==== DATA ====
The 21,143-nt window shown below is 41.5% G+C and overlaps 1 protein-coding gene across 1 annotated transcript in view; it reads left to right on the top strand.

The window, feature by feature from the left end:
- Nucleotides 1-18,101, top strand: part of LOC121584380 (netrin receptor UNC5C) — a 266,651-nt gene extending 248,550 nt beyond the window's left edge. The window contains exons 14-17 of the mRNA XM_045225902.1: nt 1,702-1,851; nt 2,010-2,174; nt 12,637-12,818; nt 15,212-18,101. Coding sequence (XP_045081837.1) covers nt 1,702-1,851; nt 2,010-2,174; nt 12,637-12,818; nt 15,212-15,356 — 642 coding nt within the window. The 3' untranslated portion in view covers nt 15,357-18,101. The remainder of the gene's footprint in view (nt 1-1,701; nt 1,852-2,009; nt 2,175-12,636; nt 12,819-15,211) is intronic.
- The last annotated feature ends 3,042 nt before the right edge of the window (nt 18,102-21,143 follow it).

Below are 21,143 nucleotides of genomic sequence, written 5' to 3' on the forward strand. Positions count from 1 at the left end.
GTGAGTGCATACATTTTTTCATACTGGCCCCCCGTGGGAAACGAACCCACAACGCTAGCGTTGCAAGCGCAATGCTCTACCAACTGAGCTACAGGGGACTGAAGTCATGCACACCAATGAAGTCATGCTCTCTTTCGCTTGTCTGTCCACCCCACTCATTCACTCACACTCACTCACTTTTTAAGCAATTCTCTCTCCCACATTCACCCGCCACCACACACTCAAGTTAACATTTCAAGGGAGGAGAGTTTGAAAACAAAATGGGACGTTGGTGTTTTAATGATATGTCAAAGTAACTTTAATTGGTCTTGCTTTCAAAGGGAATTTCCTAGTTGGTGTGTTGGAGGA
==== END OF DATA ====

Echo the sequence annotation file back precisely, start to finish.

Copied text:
The 21,143-nt window shown below is 41.5% G+C and overlaps 1 protein-coding gene across 1 annotated transcript in view; it reads left to right on the top strand.

The window, feature by feature from the left end:
- Nucleotides 1-18,101, top strand: part of LOC121584380 (netrin receptor UNC5C) — a 266,651-nt gene extending 248,550 nt beyond the window's left edge. The window contains exons 14-17 of the mRNA XM_045225902.1: nt 1,702-1,851; nt 2,010-2,174; nt 12,637-12,818; nt 15,212-18,101. Coding sequence (XP_045081837.1) covers nt 1,702-1,851; nt 2,010-2,174; nt 12,637-12,818; nt 15,212-15,356 — 642 coding nt within the window. The 3' untranslated portion in view covers nt 15,357-18,101. The remainder of the gene's footprint in view (nt 1-1,701; nt 1,852-2,009; nt 2,175-12,636; nt 12,819-15,211) is intronic.
- The last annotated feature ends 3,042 nt before the right edge of the window (nt 18,102-21,143 follow it).

Below are 21,143 nucleotides of genomic sequence, written 5' to 3' on the forward strand. Positions count from 1 at the left end.
GTGAGTGCATACATTTTTTCATACTGGCCCCCCGTGGGAAACGAACCCACAACGCTAGCGTTGCAAGCGCAATGCTCTACCAACTGAGCTACAGGGGACTGAAGTCATGCACACCAATGAAGTCATGCTCTCTTTCGCTTGTCTGTCCACCCCACTCATTCACTCACACTCACTCACTTTTTAAGCAATTCTCTCTCCCACATTCACCCGCCACCACACACTCAAGTTAACATTTCAAGGGAGGAGAGTTTGAAAACAAAATGGGACGTTGGTGTTTTAATGATATGTCAAAGTAACTTTAATTGGTCTTGCTTTCAAAGGGAATTTCCTAGTTGGTGTGTTGGAGGA